Ruined pub still getting TripAdvisor reviews

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Glowing fake reviews, negative campaigns, and reputation-washing have been long-time problems on TripAdvisor.

What’s strange is why anyone would be generating reviews for a pub that no longer exists. Rogue griefer bots?


Tripadvisor isn’t usable nowadays. There’s the story of a restaurant that was serving bad food, got a lot of negative reviews and got bankrupt and the furniture and appliances remained in, so another restaurant rented the place and started again. On tripadvisor was located in the wrong position and the older bankrupt restaurant name got negative reviews. This second restaurant moved, and again a third different restaurant opened. And guess what? still put in the map in a wrong position.
By the way the restaurant now changed again owners, they make a renovation so they also have a butcher shop to but the meat if you like their barbecues. This time they never bothered to appear on tripadvisor. and they have dead rabbits and ducks in a fridge with glass door facing the window, hoping that vegan understand that maybe a restaurant with butcher shop isn’t the best choice for them.


And there’s just plain old generalized confusion. According to one lady on Tripadvisor we make the Best Clam Chowder She’s Ever Had!

Except this is a brewery and we only have like peanuts and chips and so on…


Looks like a nice quite place to settle into and …

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This is why we can’t have nice things.


We can have nice things, but we can’t review them properly.


It suggests random content generation, maybe? Tripadvisor has an incentive to do this or tolerate this (it suggests activity, scale, engagement) but leads us into the realm of crazy conspiracy theories.

Reddit was seeded with fake accounts to give the false appearance of community and activity, but it was done by humans, presumably saying things that at least generally comported with material reality.


Related: I bought a shitty set of iPhone earbuds off amazon and when I went to double check the reviews that I thought we’re positive, I realized all the reviews were describing something Other than ear buds. (Kinda like how the review in the above article sounds like it’s describing a hotel rather than a bar) Often some totally different sort of appliance. I reported it to amazon and that particular listing game down, but I saw others just like it since.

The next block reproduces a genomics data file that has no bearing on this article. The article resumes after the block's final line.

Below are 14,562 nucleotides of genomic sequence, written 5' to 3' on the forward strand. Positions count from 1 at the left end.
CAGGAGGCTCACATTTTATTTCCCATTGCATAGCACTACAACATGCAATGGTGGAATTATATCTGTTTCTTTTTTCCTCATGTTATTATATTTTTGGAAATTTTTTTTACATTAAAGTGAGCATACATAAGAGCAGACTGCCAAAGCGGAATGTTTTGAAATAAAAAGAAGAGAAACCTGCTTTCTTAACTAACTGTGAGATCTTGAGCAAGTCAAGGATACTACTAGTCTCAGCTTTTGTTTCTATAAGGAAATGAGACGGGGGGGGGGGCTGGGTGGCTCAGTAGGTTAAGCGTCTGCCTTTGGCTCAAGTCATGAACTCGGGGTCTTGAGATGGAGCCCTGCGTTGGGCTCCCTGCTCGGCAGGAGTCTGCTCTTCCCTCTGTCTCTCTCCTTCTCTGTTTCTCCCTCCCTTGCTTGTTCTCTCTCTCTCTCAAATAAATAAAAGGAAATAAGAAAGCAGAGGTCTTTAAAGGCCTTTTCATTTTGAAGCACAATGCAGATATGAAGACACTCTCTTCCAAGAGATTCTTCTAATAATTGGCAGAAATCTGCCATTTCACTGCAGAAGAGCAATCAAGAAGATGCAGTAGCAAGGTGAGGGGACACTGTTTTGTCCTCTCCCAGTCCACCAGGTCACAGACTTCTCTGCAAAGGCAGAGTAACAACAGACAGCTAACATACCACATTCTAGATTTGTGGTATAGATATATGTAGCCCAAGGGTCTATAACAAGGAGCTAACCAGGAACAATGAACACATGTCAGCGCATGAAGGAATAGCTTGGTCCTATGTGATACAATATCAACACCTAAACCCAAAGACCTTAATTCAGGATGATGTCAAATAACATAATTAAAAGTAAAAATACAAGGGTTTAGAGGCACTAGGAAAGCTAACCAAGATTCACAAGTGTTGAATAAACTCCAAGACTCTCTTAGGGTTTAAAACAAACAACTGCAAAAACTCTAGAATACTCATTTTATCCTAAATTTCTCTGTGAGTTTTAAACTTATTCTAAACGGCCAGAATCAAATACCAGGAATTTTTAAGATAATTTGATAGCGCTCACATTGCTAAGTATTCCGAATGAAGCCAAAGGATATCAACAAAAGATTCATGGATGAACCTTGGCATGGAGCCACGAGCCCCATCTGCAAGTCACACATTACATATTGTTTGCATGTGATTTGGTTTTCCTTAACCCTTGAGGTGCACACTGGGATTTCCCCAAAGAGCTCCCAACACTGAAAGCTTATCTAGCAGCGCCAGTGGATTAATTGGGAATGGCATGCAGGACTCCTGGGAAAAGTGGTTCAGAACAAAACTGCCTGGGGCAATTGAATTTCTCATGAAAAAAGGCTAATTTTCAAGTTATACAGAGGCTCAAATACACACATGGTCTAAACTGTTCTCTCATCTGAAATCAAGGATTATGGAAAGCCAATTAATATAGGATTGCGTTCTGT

When I see stories like this, it reminds me of discussions I’ve had with friends in IT about costs. People want quality content, but have made it clear they’re unwilling to pay for it. Without funds, these sites quickly become an un-moderated mess. I pity the business owners who are sometimes forced to participate in review sites, which costs them a lot of time but doesn’t always yield a positive result.


“Early in the Reticulum-thousands of years ago-it became almost useless because it was cluttered with faulty, obsolete, or downright misleading information,” Sammann said.

“Crap, you once called it,” I reminded him.

“Yes-a technical term. So crap filtering became important. Businesses were built around it. Some of those businesses came up with a clever plan to make more money: they poisoned the well. They began to put crap on the Reticulum deliberately, forcing people to use their products to filter that crap back out. They created syndevs whose sole purpose was to spew crap into the Reticulum. But it had to be good crap.”
– Anathem

We obviously haven’t progressed to the “good crap” stage.

eta: Would there be any benefit for building up a review history for bot posters, so that when have an actual target the reviews are ranked higher?


They’re not all fake reviews: some are legit reviews from an alternate reality that got phased into ours accidentally.


When I remember, I use to help figure out whether Amazon reviews are legit or not. Looks like it works for Tripadvisor as well.

On a related note, it seems like Amazon have removed the ability to mark a review as ‘unhelpful’, so all those “Bought this for my grand son - I’m sure he’s going to love it. 5 Stars” reviews continue to clog up the site.


Consider scammers on ebay and Amazon. Sell a box of $3 whatevers at a fair price, get 50 positive reviews, then sell a $3000 laptop but send a brick. Earning the 50 verifiable real reviews is cheap; imagine how much cheaper it would be to write them.


Someone somewhere is writing a sci fi novel in which it turns out all AI generated text is being made by interdimensional pranksters. Kind of like The Gods Themselves but instead of energy we have tomfuckery.


That somewhere is obviously an alternate reality…


That can’t be right, I’m just putting the finishing touches to the story right now… Oh shit… um… which reality are you in? Are people still laughing about Donald Trump’s failed presidential bid over there?


I’m afraid at this point in this timeline it’s “neither”.


I was asked by a friend to give a good review for their place of work, because someone in management structure had made it their business to monitor Trip Adviser for the company (typical management make work). It is surprising what a comprehensive review one can string together using the internet; Google street view to comment on the surroundings, parking, fabric of the building, etc, and the on-line menu to come up with some compliments regarding the breadth of choice. I only had to guess at the quality of service.